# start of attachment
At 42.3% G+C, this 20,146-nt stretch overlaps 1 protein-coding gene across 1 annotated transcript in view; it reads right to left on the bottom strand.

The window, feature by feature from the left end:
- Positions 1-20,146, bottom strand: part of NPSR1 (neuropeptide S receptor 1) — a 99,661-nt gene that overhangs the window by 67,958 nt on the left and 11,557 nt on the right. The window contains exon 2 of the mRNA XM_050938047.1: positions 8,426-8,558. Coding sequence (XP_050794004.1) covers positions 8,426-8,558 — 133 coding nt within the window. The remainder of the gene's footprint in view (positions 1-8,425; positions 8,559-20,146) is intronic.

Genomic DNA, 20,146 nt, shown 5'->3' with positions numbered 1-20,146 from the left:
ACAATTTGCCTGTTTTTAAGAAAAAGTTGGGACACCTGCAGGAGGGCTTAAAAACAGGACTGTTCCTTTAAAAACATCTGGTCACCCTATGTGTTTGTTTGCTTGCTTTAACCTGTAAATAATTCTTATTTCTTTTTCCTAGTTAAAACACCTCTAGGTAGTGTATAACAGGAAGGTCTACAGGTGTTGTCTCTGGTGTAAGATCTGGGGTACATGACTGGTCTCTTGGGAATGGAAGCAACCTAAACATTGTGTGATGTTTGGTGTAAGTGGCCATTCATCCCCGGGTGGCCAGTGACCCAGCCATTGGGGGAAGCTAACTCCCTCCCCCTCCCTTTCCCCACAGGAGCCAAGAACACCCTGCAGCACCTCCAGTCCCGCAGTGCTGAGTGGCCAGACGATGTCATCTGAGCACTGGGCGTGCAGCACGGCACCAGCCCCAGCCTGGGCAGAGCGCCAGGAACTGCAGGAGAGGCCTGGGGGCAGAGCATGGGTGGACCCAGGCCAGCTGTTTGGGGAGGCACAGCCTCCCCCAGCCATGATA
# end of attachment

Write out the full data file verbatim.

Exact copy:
At 42.3% G+C, this 20,146-nt stretch overlaps 1 protein-coding gene across 1 annotated transcript in view; it reads right to left on the bottom strand.

The window, feature by feature from the left end:
- Positions 1-20,146, bottom strand: part of NPSR1 (neuropeptide S receptor 1) — a 99,661-nt gene that overhangs the window by 67,958 nt on the left and 11,557 nt on the right. The window contains exon 2 of the mRNA XM_050938047.1: positions 8,426-8,558. Coding sequence (XP_050794004.1) covers positions 8,426-8,558 — 133 coding nt within the window. The remainder of the gene's footprint in view (positions 1-8,425; positions 8,559-20,146) is intronic.

Genomic DNA, 20,146 nt, shown 5'->3' with positions numbered 1-20,146 from the left:
ACAATTTGCCTGTTTTTAAGAAAAAGTTGGGACACCTGCAGGAGGGCTTAAAAACAGGACTGTTCCTTTAAAAACATCTGGTCACCCTATGTGTTTGTTTGCTTGCTTTAACCTGTAAATAATTCTTATTTCTTTTTCCTAGTTAAAACACCTCTAGGTAGTGTATAACAGGAAGGTCTACAGGTGTTGTCTCTGGTGTAAGATCTGGGGTACATGACTGGTCTCTTGGGAATGGAAGCAACCTAAACATTGTGTGATGTTTGGTGTAAGTGGCCATTCATCCCCGGGTGGCCAGTGACCCAGCCATTGGGGGAAGCTAACTCCCTCCCCCTCCCTTTCCCCACAGGAGCCAAGAACACCCTGCAGCACCTCCAGTCCCGCAGTGCTGAGTGGCCAGACGATGTCATCTGAGCACTGGGCGTGCAGCACGGCACCAGCCCCAGCCTGGGCAGAGCGCCAGGAACTGCAGGAGAGGCCTGGGGGCAGAGCATGGGTGGACCCAGGCCAGCTGTTTGGGGAGGCACAGCCTCCCCCAGCCATGATA